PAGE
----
According to Johnson, the packaging of the varying types of drugs found in the vehicle was more consistent with sales rather than personal use. In support of this opinion, he noted that there was no pipe or other smoking device found, which indicates that Manning was not using the drugs. He testified that a lack of means to smoke would make him think " right off the bat it's possession with intent to distribute." Johnson testified that personal [49,747 La.App. 2 Cir. 9] users buy marijuana by the pound, because they get a better deal and that the packaging of the marijuana and 27 pills was consistent with street level distribution. He estimated the value of all of the drugs found in the vehicle to be approximately $1200.

Johnson noted that safety razors, like the one found in the vehicle, are associated with distribution of drugs and are commonly used for cutting up cocaine. He testified that scratches and white powdery residue on the scales and razor further indicated a selling operation rather than personal use and showed that the dealer was set up for sale from the vehicle.

Page 353

Johnson acknowledged that the lack of money found on Manning or in the vehicle was a missing factor. However, he noted that it may have been that he had just gotten started selling, that there was another party who was the " money guy," or that the dealer did not want to keep the drugs and money together in case he was robbed. Johnson testified that it was not unusual for the money to be " in a culvert or in a ditch."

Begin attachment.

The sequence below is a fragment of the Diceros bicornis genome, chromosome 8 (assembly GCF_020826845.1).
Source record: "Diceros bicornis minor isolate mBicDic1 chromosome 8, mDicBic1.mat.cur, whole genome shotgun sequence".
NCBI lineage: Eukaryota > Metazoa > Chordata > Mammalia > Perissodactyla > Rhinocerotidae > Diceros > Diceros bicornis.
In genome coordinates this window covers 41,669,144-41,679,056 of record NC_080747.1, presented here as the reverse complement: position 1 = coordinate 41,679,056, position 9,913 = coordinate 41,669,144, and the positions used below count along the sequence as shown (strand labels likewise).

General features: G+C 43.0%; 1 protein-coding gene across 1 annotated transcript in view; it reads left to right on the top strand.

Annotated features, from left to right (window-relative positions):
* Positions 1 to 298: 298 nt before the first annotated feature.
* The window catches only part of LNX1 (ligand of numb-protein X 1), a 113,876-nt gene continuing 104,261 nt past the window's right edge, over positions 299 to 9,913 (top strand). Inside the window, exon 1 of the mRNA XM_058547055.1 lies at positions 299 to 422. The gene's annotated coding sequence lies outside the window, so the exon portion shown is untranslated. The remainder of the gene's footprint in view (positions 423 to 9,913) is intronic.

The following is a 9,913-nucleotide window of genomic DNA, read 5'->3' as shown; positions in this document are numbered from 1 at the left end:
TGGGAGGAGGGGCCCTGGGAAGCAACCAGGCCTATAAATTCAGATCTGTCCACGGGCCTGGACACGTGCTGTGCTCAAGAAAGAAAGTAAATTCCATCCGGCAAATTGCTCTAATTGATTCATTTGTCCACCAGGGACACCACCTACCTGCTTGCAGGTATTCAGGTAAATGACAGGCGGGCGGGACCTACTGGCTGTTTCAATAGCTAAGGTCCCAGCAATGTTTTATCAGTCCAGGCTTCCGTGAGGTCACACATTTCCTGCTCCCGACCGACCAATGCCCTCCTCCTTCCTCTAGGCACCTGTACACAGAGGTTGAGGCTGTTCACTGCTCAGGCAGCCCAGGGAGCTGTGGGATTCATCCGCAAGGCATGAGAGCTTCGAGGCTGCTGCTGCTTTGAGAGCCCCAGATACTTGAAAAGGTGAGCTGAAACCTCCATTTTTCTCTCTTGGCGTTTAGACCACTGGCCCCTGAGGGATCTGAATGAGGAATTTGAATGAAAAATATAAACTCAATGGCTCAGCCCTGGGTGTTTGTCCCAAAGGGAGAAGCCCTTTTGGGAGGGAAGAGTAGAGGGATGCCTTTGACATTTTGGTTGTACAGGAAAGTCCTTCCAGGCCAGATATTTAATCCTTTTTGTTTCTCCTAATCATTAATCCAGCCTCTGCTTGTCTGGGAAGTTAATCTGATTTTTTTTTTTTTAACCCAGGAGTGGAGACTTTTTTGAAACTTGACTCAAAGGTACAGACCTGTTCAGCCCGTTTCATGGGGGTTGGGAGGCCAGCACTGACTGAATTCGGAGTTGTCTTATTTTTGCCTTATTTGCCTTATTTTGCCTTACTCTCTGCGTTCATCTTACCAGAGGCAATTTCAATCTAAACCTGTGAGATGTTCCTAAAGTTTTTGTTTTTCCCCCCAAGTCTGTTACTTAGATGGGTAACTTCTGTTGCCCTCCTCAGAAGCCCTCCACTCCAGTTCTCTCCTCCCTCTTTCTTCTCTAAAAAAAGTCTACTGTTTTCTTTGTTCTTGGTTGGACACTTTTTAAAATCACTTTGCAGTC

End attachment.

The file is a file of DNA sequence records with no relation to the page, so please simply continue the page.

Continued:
Susan Foley, forensic chemist with the West Monroe North Louisiana Crime Lab, confirmed that the substances found in the vehicle driven by Manning were marijuana, cocaine and a type of ecstasy containing 3,4 methylenedioxymethcathinone, a substituted Cathinone, which is a Schedule I substance.

When issues are raised on appeal both as to the sufficiency of the evidence and as to one or more trial errors, the reviewing court should first determine the sufficiency of the evidence. The reason for reviewing sufficiency first is that the accused may be entitled to an acquittal under Hudson v. Louisiana, 450 U.S. 40, 101 S.Ct. 970, 67 L.Ed.2d 30 (1981), if a [49,747 La.App. 2 Cir. 10] rational trier of fact, viewing the evidence in accord with Jackson v. Virginia, 443 U.S. 307, 99 S.Ct. 2781, 61 L.Ed.2d 560 (1979), in the light most favorable to the prosecution, could not reasonably conclude that all of the elements of the offense have been proved beyond a reasonable doubt. State v. Hearold, 603 So.2d 731 (La. 1992); State v. Bosley, 29,253 (La.App. 2d Cir. 4/2/97), 691 So.2d 347, writ denied, 97-1203 (La. 10/17/97), 701 So.2d 1333.